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Well, as you have never been there, you are in for a big shock.  It is a VERY BIG PLACE.  On my visit there, I picked Flag Ranch as a base camp and was going to tour Yellowstone from there.  Well that was not a good idea as it takes hours to get to anywhere in Yellowstone.  Flag Ranch is South of Yellowstone.  Doesn't look far on the maps, but it is MUCH longer by road than it looks.  After a two days we pulled up and went to Fishing Bridge.  It is centrally located in Yellowstone and we spent all day each day for a week touring the park.  As I said, Yellowstone is a VERY BIG PLACE.  Yellowstone and the Tetons together are larger than many states.  If you plan two days in Yellowstone, well one day driving in, and one day driving out.  Not much time to see anything.  You need at least a week to see it.  I was not near as impressed with the Tetons.  Oh they were nice to look at, but not much to do but view them.  Jackson Hole was a big disappointment.  Just a tourist trap.

Have fun,
 

rhmahoney

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"I've seen Grizzly mentioned on several threads - are the spots quiet and shadedr? I see ads for some RV parks boasting of things like paved parking for your rig, cable TV, WiFi internet, etc., which is the exact opposite of what I want. In fact, those are things that would make me inclined to avoid a place. At night I want to hear the wind and see stars. If I wanted to watch TV, I could stay at home."

It has been several years since I stayed at Grizzly CG. I seem to remember it as open. But then it was fairly new so that may have changed.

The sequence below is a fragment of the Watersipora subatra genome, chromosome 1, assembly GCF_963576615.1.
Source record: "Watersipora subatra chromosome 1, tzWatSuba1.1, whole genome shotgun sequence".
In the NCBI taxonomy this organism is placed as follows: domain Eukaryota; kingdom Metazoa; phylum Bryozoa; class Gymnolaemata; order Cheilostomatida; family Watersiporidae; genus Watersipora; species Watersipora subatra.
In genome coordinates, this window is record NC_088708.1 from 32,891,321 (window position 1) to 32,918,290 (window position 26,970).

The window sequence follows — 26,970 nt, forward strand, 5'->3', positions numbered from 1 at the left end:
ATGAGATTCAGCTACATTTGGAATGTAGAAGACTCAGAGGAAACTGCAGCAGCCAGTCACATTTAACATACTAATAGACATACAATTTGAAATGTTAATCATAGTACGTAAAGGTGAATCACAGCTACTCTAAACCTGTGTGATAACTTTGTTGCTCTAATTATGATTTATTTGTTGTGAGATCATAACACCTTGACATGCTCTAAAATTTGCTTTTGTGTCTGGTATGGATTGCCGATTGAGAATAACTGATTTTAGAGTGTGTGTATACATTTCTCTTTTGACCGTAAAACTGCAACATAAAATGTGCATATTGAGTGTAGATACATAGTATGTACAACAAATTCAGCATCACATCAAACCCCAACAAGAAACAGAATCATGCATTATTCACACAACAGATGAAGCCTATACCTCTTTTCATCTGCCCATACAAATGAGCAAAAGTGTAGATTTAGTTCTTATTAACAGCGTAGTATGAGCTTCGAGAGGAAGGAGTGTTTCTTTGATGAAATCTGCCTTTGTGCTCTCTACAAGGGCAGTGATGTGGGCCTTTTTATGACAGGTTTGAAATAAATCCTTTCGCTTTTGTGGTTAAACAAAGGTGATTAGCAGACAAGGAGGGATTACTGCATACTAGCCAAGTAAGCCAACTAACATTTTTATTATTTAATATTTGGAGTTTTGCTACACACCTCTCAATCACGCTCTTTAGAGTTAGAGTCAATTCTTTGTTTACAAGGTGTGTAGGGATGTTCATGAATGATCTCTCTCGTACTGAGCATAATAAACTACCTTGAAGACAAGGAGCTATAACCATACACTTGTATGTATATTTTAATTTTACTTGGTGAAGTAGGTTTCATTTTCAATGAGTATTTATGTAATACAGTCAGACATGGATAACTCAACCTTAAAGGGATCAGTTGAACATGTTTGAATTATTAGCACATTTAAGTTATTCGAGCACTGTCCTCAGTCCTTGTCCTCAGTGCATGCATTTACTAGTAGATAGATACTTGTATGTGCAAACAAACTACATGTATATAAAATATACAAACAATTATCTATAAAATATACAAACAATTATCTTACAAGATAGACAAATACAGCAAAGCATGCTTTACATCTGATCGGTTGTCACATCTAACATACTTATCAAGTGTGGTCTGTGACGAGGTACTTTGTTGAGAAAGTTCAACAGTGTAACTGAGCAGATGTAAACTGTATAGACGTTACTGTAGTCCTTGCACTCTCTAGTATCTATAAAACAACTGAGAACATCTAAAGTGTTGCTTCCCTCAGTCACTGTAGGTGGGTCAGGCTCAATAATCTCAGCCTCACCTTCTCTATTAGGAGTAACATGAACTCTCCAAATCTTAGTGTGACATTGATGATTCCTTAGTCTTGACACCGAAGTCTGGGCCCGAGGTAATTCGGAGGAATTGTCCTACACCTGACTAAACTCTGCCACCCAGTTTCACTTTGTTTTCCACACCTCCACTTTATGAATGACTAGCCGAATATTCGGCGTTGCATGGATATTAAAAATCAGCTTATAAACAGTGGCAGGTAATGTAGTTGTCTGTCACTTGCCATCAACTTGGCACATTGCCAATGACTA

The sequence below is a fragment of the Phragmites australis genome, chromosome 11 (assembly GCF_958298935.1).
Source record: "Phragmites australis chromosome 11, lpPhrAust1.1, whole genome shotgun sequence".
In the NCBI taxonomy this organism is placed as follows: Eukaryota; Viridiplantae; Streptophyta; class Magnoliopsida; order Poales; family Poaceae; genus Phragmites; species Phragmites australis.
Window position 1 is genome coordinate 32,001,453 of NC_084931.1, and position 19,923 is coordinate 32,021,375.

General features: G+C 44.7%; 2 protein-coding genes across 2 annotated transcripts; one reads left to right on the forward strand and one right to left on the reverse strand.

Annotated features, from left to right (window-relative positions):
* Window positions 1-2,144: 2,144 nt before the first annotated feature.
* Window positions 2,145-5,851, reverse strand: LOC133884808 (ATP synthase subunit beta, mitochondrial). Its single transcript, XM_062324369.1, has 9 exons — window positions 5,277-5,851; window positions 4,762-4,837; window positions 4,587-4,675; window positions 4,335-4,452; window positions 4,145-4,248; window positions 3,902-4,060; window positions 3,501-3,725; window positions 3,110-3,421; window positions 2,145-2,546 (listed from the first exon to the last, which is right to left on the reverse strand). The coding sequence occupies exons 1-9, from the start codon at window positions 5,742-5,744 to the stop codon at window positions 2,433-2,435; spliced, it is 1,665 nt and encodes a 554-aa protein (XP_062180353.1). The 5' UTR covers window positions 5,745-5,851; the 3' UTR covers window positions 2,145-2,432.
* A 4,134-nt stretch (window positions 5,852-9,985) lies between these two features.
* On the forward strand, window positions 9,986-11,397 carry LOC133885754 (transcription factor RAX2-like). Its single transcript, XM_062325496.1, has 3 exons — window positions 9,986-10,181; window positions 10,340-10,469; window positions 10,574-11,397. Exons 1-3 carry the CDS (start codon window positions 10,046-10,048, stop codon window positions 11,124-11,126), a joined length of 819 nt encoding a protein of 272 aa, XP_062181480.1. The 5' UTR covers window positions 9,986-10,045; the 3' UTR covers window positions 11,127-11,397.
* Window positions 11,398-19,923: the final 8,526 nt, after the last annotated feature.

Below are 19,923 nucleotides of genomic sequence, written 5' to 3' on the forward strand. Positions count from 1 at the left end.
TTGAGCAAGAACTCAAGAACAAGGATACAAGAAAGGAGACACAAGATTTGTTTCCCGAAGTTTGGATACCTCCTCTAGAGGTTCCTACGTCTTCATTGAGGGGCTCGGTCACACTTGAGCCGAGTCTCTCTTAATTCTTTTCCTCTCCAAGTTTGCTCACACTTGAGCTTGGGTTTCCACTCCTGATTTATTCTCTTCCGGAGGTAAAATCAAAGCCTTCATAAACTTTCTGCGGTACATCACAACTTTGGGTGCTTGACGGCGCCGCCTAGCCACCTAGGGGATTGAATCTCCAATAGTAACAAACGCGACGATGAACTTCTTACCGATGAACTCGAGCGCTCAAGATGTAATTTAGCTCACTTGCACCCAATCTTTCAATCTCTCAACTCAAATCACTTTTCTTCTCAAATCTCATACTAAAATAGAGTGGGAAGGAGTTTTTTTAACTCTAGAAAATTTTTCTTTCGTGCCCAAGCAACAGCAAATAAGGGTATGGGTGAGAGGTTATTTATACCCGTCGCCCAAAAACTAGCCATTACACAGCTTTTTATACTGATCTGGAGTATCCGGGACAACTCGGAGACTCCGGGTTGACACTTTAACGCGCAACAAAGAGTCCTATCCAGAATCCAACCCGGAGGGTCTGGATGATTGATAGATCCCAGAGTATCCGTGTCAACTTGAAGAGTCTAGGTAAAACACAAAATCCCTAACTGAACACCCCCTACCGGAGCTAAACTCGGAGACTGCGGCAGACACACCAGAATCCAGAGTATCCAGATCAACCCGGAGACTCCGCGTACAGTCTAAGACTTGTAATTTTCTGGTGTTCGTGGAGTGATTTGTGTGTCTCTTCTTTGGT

For the type of site you favor, I recommend Nat Park Svc CGs.

Many of us are fulltimers. We are at the far end of the spectrum from you. Since our rigs are our homes, we want TV and internet service at all times. Thus we abhor treed sites! In addition to sat TV, I have a broadband internet satellite connection.

Level sites are a must but pavement is not.
 

JGarrick

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rhmahoney said:
...we want TV and internet service at all times...

I don't even watch TV at home, except for the recently completed Winter Olympics (I admit I'm an Olympics junkie), and a baseball game from time to time. On vacation, I'd prefer no access to TV, internet, or phone. I spent the last seven years being on-call 24x7 with a phone and pager hanging on my waist. We're well connected at work and home, so on vacation I want to be as far from that environment and lifestyle as I can get. I don't even want to know there are satelites, much less be able to see them. My books work just great without electricity. :)

It sounds like the public lands might be a good option for us to be looking at. I know we'll need to stop somewhere with hookups from time to time in order to add water and dump God knows what, but the rest of the time, the further from the world I can get, the better I'll feel.

On the other hand, I suspect my kids aren't quite as enthusiastic as I am about getting away from cable TV. :)
 

Phil

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rhmahoney said:
"I've seen Grizzly mentioned on several threads - are the spots quiet and shadedr?

Russ,

If I recommend a campground, you can bet that my satellite dish worked ok.  ;D

Phil
 

JGarrick

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rbdtanasi said:
It is a VERY BIG PLACE.
...
Yellowstone and the Tetons together are larger than many states.

Living in Minnesota, I'm used to long drives. The few things that are interesting enough to visit are a long drive from home.